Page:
While much of the PLA ground force was being reduced over the past few years, technology-intensive elements such as special operations forces (SOF), army aviation (helicopters), surface-to-air missile (SAM), and electronic warfare units have all been rapidly expanded. The latest operational doctrine of the PLA ground forces highlights the importance of information technology, electronic and information warfare, and long-range precision strikes in future warfare. The older generation telephone/radio-based command, control, and communications (C3) systems are being replaced by an integrated battlefield information networks featuring local/wide-area networks (LAN/WAN), satellite communications, unmanned aerial vehicle (UAV)-based surveillance and reconnaissance systems, and mobile command and control centres.
As will be repeated below, the PLA has paid close attention to the performance of the US ground forces in Afghanistan and Iraq. As well as learning from the success of the US military in information-centric warfare, joint operations, C4ISR, hi-tech weaponry, etc. the PLA is also studying the unconventional tactics that could be used to exploit the vulnerabilities of a more technologically-advanced enemy. This has been reflected in the two parallel guidelines for the PLA ground forces development. While speeding up the process of introducing new equipment into the force and retiring the older equipment, the PLA also places an emphasis on finding ways of using existing equipment to defeat an enemy with technology dominance.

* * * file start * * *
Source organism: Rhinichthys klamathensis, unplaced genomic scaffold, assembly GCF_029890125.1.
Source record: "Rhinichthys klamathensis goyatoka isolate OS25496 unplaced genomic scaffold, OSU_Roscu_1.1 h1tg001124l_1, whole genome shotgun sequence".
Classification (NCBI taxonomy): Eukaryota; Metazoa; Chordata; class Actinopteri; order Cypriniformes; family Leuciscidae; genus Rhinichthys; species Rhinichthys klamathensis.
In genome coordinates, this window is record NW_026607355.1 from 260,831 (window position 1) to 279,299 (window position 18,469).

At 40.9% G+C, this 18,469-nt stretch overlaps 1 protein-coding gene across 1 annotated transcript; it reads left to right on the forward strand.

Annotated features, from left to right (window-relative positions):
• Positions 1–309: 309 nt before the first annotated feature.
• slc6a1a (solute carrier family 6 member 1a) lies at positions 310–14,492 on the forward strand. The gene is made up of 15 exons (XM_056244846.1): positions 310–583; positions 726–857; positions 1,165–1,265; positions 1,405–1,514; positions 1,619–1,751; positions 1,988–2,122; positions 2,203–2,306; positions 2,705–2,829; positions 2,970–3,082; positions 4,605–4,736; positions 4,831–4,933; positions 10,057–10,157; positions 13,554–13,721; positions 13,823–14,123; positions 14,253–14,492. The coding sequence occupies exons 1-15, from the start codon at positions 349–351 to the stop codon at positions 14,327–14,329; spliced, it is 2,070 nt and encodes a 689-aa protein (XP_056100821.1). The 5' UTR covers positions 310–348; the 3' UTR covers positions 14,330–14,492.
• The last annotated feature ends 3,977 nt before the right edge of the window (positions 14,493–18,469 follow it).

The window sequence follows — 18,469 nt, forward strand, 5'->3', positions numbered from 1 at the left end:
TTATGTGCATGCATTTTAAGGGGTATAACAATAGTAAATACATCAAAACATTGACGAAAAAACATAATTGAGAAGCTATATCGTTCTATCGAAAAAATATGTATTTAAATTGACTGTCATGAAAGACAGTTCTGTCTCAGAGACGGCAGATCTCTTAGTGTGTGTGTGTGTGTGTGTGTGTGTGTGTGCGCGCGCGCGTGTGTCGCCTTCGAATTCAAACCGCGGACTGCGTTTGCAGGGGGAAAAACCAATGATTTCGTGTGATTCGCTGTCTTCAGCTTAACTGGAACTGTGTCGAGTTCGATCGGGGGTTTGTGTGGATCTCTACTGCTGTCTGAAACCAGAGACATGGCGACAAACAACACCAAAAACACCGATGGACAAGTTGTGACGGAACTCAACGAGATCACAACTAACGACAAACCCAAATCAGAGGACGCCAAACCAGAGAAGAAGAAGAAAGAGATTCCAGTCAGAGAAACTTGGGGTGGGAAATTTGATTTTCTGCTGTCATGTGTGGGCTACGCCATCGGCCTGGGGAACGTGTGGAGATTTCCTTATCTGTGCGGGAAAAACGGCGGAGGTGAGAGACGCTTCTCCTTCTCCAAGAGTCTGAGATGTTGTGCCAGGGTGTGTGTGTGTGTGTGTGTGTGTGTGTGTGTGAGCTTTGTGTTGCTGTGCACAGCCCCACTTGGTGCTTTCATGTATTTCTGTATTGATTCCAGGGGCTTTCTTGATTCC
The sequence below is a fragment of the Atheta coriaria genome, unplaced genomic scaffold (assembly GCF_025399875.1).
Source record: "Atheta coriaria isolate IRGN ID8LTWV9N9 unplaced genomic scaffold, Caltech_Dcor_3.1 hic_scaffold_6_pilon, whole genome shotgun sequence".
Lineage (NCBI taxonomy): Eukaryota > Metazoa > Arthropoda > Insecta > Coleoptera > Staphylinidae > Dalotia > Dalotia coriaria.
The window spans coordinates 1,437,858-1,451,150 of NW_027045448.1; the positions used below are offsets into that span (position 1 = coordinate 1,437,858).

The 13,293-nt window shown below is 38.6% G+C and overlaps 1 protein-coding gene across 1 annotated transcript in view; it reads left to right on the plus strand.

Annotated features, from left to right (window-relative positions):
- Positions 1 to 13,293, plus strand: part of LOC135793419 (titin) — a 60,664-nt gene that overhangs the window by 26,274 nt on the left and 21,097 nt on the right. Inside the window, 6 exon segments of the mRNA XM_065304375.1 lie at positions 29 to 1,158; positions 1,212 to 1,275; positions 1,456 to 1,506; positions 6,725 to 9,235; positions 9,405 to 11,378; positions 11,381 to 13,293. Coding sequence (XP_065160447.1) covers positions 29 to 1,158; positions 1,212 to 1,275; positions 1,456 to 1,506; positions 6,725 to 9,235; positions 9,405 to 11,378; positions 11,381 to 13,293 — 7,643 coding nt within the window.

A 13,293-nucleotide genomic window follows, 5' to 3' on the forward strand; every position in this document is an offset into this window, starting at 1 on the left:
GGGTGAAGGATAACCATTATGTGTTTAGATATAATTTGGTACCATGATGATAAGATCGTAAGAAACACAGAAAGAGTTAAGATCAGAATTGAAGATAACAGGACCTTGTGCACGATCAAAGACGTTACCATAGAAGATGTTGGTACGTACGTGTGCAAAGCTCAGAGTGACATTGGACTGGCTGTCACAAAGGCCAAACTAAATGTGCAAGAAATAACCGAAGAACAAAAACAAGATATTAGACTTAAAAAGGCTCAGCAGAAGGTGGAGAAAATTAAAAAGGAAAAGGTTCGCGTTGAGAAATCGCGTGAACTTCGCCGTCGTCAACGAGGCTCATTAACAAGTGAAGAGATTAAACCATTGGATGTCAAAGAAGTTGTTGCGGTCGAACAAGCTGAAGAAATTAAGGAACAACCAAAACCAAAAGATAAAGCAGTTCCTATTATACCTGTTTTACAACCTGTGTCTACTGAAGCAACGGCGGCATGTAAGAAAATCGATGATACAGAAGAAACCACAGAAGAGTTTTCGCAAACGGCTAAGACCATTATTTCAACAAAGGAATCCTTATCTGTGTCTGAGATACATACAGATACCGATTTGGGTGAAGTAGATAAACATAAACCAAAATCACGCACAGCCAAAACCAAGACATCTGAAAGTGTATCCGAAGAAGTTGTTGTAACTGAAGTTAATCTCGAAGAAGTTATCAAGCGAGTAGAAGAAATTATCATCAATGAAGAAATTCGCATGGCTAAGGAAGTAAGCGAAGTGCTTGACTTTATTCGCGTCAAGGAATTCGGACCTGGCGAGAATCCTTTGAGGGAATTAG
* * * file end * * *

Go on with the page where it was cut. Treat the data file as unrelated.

Terms of service[edit | edit source]
Theoretically, all citizens of the PRC have the duty of performing military service. In practice, military service with the PLA is voluntary; all 18-year-old people have to register themselves with the government authorities, in a way similar to the Selective Service System of the United States. The main exception to this system applies to potential university students (male and female), who are required to undergo military training before their courses commence.
History[edit | edit source]
Creation and evolution[edit | edit source]
The People's Liberation Army was founded on August 1, 1927 during the Nanchang Uprising when troops of the Kuomintang (KMT) rebelled under the leadership of Zhu De and Zhou Enlai shortly after the end of the first Kuomintang-Communist alliance. They were then known as the Chinese Red Army (紅軍). Between 1934 and 1935, the Red Army survived several campaigns lead against it by Chiang Kai-Shek and engaged in the Long March.
During the Second Sino-Japanese War from 1937 to 1945, the Communist military forces were nominally integrated into the National Revolutionary Army of the Republic of China forming the Eighth Route Army and the New Fourth Army units. During this time, these two military groups used primarily guerrilla tactics, but also fought several conventional battles with the Japanese and the Kuomintang.
After the end of the Sino-Japanese War, the Communist Party merged the two military groups and renamed the multi-million strong force the People's Liberation Army and eventually won the Chinese Civil War.